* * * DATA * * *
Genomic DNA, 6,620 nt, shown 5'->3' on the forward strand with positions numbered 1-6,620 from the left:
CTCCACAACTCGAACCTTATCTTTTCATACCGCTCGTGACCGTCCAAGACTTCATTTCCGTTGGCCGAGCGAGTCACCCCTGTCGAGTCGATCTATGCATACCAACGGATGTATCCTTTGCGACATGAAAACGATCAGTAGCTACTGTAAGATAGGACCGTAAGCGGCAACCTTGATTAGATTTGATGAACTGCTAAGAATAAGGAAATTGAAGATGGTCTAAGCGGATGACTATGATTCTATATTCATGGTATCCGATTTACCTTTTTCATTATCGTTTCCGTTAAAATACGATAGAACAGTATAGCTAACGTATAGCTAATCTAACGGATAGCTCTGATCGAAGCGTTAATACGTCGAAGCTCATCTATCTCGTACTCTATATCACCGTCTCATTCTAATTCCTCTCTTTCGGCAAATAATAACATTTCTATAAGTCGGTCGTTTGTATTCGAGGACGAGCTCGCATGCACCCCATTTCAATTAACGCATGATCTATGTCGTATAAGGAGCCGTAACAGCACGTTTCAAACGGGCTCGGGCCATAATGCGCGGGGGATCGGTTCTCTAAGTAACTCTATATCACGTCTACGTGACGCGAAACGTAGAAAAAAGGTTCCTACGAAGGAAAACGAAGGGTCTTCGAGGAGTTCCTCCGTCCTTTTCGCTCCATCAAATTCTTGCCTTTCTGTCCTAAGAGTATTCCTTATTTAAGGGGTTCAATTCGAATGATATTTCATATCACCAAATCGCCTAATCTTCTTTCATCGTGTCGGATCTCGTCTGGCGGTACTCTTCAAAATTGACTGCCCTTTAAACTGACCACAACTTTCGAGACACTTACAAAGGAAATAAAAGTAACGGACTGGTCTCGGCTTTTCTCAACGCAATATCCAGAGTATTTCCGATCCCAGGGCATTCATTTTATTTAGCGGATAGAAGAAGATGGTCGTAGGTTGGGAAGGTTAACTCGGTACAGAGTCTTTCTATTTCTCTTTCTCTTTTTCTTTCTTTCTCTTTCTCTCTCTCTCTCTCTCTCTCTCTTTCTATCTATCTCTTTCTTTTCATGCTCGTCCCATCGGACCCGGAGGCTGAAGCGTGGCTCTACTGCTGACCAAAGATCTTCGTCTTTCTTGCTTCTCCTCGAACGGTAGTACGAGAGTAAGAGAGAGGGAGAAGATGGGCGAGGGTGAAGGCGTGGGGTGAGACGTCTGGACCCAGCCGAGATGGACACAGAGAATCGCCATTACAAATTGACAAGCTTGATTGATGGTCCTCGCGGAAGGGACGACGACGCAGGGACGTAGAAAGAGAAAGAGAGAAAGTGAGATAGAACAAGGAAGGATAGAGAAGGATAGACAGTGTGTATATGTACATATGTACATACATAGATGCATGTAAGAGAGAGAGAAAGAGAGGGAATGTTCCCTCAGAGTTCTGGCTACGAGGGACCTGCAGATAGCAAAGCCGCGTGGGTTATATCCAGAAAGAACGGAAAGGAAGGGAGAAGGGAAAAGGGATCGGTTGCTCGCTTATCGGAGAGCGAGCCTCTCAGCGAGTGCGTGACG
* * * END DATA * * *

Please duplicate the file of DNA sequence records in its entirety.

Genomic DNA, 6,620 nt, shown 5'->3' on the forward strand with positions numbered 1-6,620 from the left:
CTCCACAACTCGAACCTTATCTTTTCATACCGCTCGTGACCGTCCAAGACTTCATTTCCGTTGGCCGAGCGAGTCACCCCTGTCGAGTCGATCTATGCATACCAACGGATGTATCCTTTGCGACATGAAAACGATCAGTAGCTACTGTAAGATAGGACCGTAAGCGGCAACCTTGATTAGATTTGATGAACTGCTAAGAATAAGGAAATTGAAGATGGTCTAAGCGGATGACTATGATTCTATATTCATGGTATCCGATTTACCTTTTTCATTATCGTTTCCGTTAAAATACGATAGAACAGTATAGCTAACGTATAGCTAATCTAACGGATAGCTCTGATCGAAGCGTTAATACGTCGAAGCTCATCTATCTCGTACTCTATATCACCGTCTCATTCTAATTCCTCTCTTTCGGCAAATAATAACATTTCTATAAGTCGGTCGTTTGTATTCGAGGACGAGCTCGCATGCACCCCATTTCAATTAACGCATGATCTATGTCGTATAAGGAGCCGTAACAGCACGTTTCAAACGGGCTCGGGCCATAATGCGCGGGGGATCGGTTCTCTAAGTAACTCTATATCACGTCTACGTGACGCGAAACGTAGAAAAAAGGTTCCTACGAAGGAAAACGAAGGGTCTTCGAGGAGTTCCTCCGTCCTTTTCGCTCCATCAAATTCTTGCCTTTCTGTCCTAAGAGTATTCCTTATTTAAGGGGTTCAATTCGAATGATATTTCATATCACCAAATCGCCTAATCTTCTTTCATCGTGTCGGATCTCGTCTGGCGGTACTCTTCAAAATTGACTGCCCTTTAAACTGACCACAACTTTCGAGACACTTACAAAGGAAATAAAAGTAACGGACTGGTCTCGGCTTTTCTCAACGCAATATCCAGAGTATTTCCGATCCCAGGGCATTCATTTTATTTAGCGGATAGAAGAAGATGGTCGTAGGTTGGGAAGGTTAACTCGGTACAGAGTCTTTCTATTTCTCTTTCTCTTTTTCTTTCTTTCTCTTTCTCTCTCTCTCTCTCTCTCTCTCTTTCTATCTATCTCTTTCTTTTCATGCTCGTCCCATCGGACCCGGAGGCTGAAGCGTGGCTCTACTGCTGACCAAAGATCTTCGTCTTTCTTGCTTCTCCTCGAACGGTAGTACGAGAGTAAGAGAGAGGGAGAAGATGGGCGAGGGTGAAGGCGTGGGGTGAGACGTCTGGACCCAGCCGAGATGGACACAGAGAATCGCCATTACAAATTGACAAGCTTGATTGATGGTCCTCGCGGAAGGGACGACGACGCAGGGACGTAGAAAGAGAAAGAGAGAAAGTGAGATAGAACAAGGAAGGATAGAGAAGGATAGACAGTGTGTATATGTACATATGTACATACATAGATGCATGTAAGAGAGAGAGAAAGAGAGGGAATGTTCCCTCAGAGTTCTGGCTACGAGGGACCTGCAGATAGCAAAGCCGCGTGGGTTATATCCAGAAAGAACGGAAAGGAAGGGAGAAGGGAAAAGGGATCGGTTGCTCGCTTATCGGAGAGCGAGCCTCTCAGCGAGTGCGTGACG